If you cover the cheese placed in a saturated brine with a layer of dry salt, the need to maintain a constant concentration of salt in the brine will also disappear. This makes things much easier, since a 2-kilogram head of cheese needs to be kept in brine for up to a day or more.

When cheese is placed in brine, its absorption of salt begins immediately and continues as long as there is a gradient (difference) in NaCl concentrations in the brine and in the aqueous phase of the cheese. This causes the release of water (whey) from the cheese into the brine, due to the difference in osmotic pressure.

When dry salt is applied to cheese grains or pieces (pieces) of cheese mass, part of the salt dissolves in the surface moisture and penetrates into the surface layer of the grain or pieces of cheese. Moisture immediately releases from the grains or pieces of cheese mass and dissolves the remaining dry salt, forming a saturated solution. Next, the process proceeds in the same way as with wet salting.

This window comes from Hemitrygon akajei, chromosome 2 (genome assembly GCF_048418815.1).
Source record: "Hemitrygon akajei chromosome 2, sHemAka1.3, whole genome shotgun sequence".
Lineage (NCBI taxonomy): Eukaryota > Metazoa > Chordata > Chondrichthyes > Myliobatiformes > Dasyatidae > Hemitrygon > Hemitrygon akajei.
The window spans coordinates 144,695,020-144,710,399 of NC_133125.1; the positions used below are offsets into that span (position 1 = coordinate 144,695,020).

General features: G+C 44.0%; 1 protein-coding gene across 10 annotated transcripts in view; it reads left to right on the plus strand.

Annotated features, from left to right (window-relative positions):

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The preservative properties of NaCl are due to a decrease in water activity (Aw) in cheese. Aw=P/Po, where P and Po are the water vapor pressure above the water in the cheese and above pure (distilled) water, respectively. It is the activity of water, and not its presence and quantity, that determines the possibility of survival and development of microorganisms.

Bound water does not contribute to water activity and does not support bacterial activity.

In addition, salt increases the osmotic pressure in the aqueous phase of the cheese, which leads to dehydration of bacterial cells, to the death or, at a minimum, the impossibility of bacterial growth.